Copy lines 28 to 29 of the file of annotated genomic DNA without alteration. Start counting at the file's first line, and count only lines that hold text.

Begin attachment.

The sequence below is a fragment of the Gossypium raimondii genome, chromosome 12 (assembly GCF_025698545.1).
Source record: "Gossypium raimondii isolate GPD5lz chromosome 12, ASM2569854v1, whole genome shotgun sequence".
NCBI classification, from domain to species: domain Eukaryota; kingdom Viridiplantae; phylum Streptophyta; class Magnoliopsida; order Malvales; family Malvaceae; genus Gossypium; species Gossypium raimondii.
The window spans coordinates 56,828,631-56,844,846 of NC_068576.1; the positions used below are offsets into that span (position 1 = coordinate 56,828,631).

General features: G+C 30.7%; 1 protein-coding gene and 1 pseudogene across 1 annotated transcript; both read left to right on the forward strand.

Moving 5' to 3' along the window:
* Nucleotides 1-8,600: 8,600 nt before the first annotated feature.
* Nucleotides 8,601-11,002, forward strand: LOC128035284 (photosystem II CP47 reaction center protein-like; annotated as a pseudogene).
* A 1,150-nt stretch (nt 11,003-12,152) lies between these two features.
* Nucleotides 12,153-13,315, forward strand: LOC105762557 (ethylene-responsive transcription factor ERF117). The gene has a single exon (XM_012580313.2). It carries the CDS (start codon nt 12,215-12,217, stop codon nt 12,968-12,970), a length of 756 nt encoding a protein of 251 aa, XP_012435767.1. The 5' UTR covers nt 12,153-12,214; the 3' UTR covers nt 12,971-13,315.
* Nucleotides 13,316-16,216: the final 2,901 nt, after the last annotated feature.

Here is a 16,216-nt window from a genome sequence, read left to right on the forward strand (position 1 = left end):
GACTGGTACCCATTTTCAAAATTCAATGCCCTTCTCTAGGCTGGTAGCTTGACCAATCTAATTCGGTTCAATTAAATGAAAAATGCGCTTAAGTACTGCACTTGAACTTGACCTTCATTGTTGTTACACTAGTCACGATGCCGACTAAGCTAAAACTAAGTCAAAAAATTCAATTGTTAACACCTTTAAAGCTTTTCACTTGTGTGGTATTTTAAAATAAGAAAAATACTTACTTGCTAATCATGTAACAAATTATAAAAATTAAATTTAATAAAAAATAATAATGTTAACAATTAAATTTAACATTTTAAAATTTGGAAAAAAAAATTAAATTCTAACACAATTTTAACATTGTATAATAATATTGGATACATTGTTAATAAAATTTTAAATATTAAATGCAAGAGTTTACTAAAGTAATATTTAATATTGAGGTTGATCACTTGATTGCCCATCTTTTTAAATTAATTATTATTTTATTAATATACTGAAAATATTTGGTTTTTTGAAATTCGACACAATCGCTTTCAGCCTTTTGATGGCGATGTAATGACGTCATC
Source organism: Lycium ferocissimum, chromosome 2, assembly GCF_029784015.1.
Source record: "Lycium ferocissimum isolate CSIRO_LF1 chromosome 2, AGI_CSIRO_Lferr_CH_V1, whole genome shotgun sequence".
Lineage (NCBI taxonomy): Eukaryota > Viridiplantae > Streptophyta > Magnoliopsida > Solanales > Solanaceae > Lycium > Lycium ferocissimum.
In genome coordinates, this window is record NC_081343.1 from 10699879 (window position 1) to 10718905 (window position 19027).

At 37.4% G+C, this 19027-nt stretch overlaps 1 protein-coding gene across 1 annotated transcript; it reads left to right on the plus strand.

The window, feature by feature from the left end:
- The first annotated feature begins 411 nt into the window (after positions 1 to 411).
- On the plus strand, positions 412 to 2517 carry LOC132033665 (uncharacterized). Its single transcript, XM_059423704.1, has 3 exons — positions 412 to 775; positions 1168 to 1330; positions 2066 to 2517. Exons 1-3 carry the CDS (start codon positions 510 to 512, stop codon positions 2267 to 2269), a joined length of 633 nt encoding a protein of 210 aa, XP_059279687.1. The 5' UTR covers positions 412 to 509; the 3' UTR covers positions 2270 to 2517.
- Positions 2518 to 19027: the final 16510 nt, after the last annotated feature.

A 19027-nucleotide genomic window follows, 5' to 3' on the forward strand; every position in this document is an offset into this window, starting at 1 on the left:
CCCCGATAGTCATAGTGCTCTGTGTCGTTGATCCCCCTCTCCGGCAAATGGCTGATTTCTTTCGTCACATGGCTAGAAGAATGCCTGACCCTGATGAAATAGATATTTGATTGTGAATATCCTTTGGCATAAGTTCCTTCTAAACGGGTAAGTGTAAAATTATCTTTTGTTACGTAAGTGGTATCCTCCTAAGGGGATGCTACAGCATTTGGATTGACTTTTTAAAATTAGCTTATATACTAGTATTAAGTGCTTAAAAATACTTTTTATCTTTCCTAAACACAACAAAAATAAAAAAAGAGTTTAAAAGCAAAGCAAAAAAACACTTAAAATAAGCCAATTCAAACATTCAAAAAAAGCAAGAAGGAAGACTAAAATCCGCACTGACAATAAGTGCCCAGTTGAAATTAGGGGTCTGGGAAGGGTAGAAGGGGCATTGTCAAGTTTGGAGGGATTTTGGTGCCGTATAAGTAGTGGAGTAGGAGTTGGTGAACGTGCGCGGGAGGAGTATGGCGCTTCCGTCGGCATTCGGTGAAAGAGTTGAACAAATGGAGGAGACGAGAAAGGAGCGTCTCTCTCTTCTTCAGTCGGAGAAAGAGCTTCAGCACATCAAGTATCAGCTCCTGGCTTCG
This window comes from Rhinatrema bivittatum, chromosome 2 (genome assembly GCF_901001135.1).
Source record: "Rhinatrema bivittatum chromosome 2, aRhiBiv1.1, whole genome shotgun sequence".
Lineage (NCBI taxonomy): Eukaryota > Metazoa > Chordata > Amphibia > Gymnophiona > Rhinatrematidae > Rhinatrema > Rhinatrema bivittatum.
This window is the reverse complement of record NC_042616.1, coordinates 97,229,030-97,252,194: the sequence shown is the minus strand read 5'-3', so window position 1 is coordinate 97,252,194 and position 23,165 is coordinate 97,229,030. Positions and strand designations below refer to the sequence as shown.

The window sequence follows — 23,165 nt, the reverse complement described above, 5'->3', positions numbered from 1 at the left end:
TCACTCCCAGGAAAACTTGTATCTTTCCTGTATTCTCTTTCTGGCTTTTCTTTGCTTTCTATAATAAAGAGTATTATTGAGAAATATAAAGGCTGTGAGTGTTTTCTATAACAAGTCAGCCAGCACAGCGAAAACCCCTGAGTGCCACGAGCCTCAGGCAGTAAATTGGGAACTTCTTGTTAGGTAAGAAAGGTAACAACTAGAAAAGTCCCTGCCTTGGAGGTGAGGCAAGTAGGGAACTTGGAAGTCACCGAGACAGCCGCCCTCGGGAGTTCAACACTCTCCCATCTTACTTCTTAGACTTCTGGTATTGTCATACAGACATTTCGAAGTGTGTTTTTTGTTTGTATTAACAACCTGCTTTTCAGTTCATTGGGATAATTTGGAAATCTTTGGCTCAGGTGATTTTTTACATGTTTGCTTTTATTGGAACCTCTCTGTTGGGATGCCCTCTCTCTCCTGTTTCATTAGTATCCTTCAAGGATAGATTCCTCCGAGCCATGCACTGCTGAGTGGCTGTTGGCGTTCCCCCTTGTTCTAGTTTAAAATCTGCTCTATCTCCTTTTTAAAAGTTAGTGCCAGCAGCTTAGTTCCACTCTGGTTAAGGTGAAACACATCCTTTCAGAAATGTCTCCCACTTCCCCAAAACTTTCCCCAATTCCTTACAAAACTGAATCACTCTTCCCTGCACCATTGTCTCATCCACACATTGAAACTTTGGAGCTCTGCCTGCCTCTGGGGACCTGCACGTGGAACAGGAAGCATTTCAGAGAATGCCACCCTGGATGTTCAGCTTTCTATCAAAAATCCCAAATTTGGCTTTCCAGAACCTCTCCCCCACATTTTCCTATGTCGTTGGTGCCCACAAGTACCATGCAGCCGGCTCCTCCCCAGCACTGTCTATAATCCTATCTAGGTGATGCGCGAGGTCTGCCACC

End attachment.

This window is the reverse complement of record NC_042616.1, coordinates 97,229,030-97,252,194: the sequence shown is the minus strand read 5'-3', so window position 1 is coordinate 97,252,194 and position 23,165 is coordinate 97,229,030. Positions and strand designations below refer to the sequence as shown.

The window sequence follows — 23,165 nt, the reverse complement described above, 5'->3', positions numbered from 1 at the left end: